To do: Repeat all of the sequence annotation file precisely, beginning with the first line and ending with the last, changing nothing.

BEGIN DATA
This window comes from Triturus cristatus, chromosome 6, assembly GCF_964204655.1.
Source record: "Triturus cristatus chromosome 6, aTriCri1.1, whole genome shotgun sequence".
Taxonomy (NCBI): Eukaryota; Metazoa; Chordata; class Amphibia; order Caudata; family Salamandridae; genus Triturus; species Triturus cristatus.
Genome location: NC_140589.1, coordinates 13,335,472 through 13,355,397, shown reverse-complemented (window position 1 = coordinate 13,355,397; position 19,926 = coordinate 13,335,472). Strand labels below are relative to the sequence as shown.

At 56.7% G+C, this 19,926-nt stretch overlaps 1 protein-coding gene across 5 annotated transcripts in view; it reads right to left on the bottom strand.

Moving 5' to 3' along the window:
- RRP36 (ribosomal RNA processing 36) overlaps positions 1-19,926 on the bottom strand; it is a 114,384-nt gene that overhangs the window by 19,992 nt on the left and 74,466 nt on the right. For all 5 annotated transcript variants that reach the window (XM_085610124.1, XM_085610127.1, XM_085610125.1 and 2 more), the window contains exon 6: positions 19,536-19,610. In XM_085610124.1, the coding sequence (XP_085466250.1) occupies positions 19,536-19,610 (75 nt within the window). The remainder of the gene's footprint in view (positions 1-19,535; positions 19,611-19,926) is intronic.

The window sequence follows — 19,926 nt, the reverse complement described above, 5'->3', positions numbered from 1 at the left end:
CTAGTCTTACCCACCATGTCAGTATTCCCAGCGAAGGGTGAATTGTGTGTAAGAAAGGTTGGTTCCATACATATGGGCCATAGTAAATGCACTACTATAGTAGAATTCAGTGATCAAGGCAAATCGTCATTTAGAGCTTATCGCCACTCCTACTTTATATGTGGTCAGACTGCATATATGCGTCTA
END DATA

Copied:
This window comes from Triturus cristatus, chromosome 6, assembly GCF_964204655.1.
Source record: "Triturus cristatus chromosome 6, aTriCri1.1, whole genome shotgun sequence".
Taxonomy (NCBI): Eukaryota; Metazoa; Chordata; class Amphibia; order Caudata; family Salamandridae; genus Triturus; species Triturus cristatus.
Genome location: NC_140589.1, coordinates 13,335,472 through 13,355,397, shown reverse-complemented (window position 1 = coordinate 13,355,397; position 19,926 = coordinate 13,335,472). Strand labels below are relative to the sequence as shown.

At 56.7% G+C, this 19,926-nt stretch overlaps 1 protein-coding gene across 5 annotated transcripts in view; it reads right to left on the bottom strand.

Moving 5' to 3' along the window:
- RRP36 (ribosomal RNA processing 36) overlaps positions 1-19,926 on the bottom strand; it is a 114,384-nt gene that overhangs the window by 19,992 nt on the left and 74,466 nt on the right. For all 5 annotated transcript variants that reach the window (XM_085610124.1, XM_085610127.1, XM_085610125.1 and 2 more), the window contains exon 6: positions 19,536-19,610. In XM_085610124.1, the coding sequence (XP_085466250.1) occupies positions 19,536-19,610 (75 nt within the window). The remainder of the gene's footprint in view (positions 1-19,535; positions 19,611-19,926) is intronic.

The window sequence follows — 19,926 nt, the reverse complement described above, 5'->3', positions numbered from 1 at the left end:
CTAGTCTTACCCACCATGTCAGTATTCCCAGCGAAGGGTGAATTGTGTGTAAGAAAGGTTGGTTCCATACATATGGGCCATAGTAAATGCACTACTATAGTAGAATTCAGTGATCAAGGCAAATCGTCATTTAGAGCTTATCGCCACTCCTACTTTATATGTGGTCAGACTGCATATATGCGTCTA